OS grid reference:- SD 838 733
Pen-y-ghent or Penyghent stands at a height of 2,277 feet (694 metres) and is one of the famous Yorkshire Three Peaks, the other two being Ingleborough and Whernside.
The name derives from the In the Old Celtic Cumbric language, once spoken widely in these parts, in Cumbric, as in modern day Welsh, Pen meant 'top' or 'head', and y is most likely 'the', precisely as in Modern Welsh. These elements are often used in placenames in Wales, ghent, although more obscure, could mean be 'edge' or 'border', therefore mean 'Hill on the border'. Alternatively, ghent could mean 'wind' or 'winds' - from the closest Welsh gwynt.
Routes to the Summit
The Pennine Way links the summit of Pen-y-Ghent to the village of Horton in Ribblesdale, the walk is around 3 miles (5 kilometres) in length as the track curves to the north before turning to the east to reach the summit.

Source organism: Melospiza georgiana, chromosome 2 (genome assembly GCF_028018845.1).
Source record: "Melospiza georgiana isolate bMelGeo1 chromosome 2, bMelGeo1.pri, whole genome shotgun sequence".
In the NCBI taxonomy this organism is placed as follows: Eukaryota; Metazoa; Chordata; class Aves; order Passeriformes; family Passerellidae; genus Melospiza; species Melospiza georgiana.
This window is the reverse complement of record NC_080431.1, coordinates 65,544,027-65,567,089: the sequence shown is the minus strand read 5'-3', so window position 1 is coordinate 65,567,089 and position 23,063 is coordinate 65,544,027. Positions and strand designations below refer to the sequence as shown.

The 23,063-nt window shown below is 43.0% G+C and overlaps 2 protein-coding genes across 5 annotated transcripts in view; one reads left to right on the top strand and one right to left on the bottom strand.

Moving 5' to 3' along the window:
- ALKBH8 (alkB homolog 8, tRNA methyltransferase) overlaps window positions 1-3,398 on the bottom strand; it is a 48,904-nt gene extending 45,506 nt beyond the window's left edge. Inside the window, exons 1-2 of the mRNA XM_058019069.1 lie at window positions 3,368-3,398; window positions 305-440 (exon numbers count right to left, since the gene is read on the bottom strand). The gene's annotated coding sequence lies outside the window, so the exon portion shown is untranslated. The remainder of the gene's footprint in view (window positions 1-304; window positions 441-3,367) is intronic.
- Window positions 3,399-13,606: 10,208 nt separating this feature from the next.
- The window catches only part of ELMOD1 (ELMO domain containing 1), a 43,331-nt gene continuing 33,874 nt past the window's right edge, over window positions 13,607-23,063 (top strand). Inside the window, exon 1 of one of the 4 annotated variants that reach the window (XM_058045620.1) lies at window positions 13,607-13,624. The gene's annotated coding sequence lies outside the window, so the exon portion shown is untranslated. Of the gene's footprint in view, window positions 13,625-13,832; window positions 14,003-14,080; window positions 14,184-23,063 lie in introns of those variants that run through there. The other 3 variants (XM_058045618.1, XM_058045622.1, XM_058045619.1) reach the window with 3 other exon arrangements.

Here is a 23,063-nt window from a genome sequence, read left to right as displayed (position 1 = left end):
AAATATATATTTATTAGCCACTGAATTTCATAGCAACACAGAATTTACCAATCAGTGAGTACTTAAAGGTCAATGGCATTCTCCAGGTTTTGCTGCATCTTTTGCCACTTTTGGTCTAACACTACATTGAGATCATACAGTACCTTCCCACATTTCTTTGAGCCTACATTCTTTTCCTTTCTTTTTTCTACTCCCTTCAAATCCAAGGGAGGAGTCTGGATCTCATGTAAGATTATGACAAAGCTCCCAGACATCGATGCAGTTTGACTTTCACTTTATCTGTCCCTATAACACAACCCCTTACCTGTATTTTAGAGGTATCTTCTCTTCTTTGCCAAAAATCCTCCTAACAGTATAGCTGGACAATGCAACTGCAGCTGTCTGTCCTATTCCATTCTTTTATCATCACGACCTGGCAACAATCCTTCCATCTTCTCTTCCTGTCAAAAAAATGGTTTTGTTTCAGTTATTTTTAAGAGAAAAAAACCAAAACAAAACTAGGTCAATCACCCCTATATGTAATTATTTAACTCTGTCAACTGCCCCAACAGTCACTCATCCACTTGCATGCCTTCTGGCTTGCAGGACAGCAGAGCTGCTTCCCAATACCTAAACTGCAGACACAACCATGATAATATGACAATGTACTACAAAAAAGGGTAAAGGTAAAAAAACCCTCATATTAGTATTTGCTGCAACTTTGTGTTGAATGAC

The more direct route traverses the southern edge of the hill and is usually taken by those attempting The Yorkshire Three Peaks Challenge, as the walk is most often done in an anti-clockwise direction starting and finishing in Horton in Ribblesdale. The other main hillwalking route on the hill heads north from the summit to reach Plover Hill before descending to join the Foxup Road bridleway.